Figure 1. Conceptual modelling of the achievement process
Moreover, beyond these three categories of variables, the objective characteristics of the context were added to the model. Based on the I-E-O model (Astin, 2012), a recent study highlighted the necessity to consider both student perceptions and institutional characteristics when investigating college experience (Georgianna et al., 2020). This argument can be related to broader theories such as the ecological systems theory (Bronfenbrenner, 1992; 2005). This theory postulates that (1) individual development arises through transactions with the environment and that (2) different environmental nested levels can be considered. Ecological systems theory can also be related to studies using a three-level framework of HE (Enders, 2004; Munge, et al., 2018; Nuñez, & Kim, 2012; Perna, & Thomas, 2008; Taylor & Ali, 2017) which argued that the microsystem (students’ individual characteristics) will be affected by the meso- (institutional context) and the macrosystem (educational policy).
Among the first year at the university, the institutional context (mesosystem) can be influential in several ways. Schaeper (2019) proposed that it could impact student experience as an objective reality and as a subjective shared perception of the learning environment. The proposed framework therefore encompassed both objective and subjective dimensions of the context: the above-mentioned experience of the learning environment and the organizational characteristics of the institutional context such as course timetable, class size or composition of student body. This additional category considers for organizational aspects of the context (Georgianna et al., 2020; Pascarella and Terenzini, 2005; Kuh et al., 2011).
Van Der Hulst and Jansen (2002) were the first to investigate the question of academic achievement using multi-level analysis. Focusing on 1,578 engineering students from twelve different cohorts of students in three engineering disciplines, they showed that three percent of the variation in student’s achievement was due to the curriculum. They also found a significant impact of the spread of study activities over the year and instruction characteristics. Van den Berg and Hofman (2005) also used multi-level analysis to estimate the variation in study progress from one course to another among 1,800 freshmen from 60 different courses. They showed that five percent of variation was due to factors related to courses, such as course timetable or course evaluation. This study also highlighted the importance of study load and opportunity for practice (problem-based learning) for achievement. Yet, the results did not highlight any effect of examination characteristics. Jansen (2004) also questioned the influence of curriculum characteristics on academic success in six different departments. She demonstrated the significant effect of curriculum organization characteristics such as study load and tutorial hours on academic success. These studies provided interesting first findings about the effects of organizational aspects on academic achievement. Yet, they are still too scarce to provide a clear picture of this impact.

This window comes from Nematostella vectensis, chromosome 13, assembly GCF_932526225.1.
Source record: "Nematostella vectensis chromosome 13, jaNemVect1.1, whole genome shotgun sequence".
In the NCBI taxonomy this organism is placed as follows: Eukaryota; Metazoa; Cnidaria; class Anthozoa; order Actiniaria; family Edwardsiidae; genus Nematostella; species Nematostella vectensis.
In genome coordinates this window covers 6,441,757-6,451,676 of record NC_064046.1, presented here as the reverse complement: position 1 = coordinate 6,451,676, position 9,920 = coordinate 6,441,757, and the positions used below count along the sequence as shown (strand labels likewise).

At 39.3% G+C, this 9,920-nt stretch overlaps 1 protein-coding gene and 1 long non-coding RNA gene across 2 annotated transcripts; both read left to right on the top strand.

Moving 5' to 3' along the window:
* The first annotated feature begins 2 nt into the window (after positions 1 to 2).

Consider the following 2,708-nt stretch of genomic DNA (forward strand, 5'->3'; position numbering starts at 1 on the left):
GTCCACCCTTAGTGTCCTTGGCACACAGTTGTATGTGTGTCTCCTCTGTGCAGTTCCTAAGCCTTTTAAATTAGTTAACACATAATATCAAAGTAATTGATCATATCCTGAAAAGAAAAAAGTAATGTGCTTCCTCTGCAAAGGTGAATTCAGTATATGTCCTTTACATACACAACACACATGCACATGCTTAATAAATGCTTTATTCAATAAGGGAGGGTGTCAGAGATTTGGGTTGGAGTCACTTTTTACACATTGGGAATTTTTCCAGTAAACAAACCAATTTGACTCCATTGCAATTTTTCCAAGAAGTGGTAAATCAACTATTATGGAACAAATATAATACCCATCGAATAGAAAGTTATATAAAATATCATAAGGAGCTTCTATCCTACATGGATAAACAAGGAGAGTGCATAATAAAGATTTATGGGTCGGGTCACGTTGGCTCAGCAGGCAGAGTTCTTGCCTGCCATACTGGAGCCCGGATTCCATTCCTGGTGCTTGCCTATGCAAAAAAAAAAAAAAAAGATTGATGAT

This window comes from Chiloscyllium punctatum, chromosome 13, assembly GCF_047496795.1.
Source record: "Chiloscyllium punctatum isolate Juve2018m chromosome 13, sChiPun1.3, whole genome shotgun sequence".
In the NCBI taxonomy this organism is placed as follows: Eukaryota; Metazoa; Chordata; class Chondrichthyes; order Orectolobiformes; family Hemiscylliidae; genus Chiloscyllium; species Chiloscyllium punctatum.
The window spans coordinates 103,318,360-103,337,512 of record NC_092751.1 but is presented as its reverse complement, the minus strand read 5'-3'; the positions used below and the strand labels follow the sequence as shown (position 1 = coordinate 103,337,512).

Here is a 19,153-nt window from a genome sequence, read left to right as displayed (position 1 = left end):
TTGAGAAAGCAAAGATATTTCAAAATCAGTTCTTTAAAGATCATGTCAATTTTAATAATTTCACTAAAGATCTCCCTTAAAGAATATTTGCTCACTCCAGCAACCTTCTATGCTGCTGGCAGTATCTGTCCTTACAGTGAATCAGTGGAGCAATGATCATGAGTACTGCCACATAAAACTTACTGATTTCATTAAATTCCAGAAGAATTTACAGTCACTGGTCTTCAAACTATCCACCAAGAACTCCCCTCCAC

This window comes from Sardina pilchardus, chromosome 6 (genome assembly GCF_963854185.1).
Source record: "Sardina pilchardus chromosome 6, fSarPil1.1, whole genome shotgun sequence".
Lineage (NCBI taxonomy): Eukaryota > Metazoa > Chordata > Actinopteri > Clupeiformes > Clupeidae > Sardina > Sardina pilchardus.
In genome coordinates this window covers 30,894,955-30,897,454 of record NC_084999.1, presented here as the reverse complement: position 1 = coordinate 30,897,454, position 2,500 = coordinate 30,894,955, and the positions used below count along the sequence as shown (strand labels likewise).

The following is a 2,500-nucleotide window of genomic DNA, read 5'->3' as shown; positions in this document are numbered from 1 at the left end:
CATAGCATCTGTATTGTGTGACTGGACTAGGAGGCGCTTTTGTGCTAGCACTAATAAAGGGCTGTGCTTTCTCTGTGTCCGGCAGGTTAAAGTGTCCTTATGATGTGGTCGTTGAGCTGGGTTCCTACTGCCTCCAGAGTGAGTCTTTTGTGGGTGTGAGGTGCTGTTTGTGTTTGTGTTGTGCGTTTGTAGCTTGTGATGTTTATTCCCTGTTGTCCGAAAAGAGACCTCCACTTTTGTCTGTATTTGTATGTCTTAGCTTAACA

Beyond organizational aspects of institutional context, some authors also found that individual predictors of achievement varied from one study program to another (De Clercq et al., 2013a; Lizzio, Wilson, & Simons 2002, Millet, 2003; 2012). For instance, Lizzio and colleagues (2002) found that the impact of prior achievement was only significant in one of three faculties (Science) investigated. De Clercq and colleagues (2013a) found that peer support, intention to persist and time spent to study were only significant predictors for science program whereas, extrinsic motivation was only a negative predictor of achievement in a physical education program. These results suggest furthering investigations on educational environment.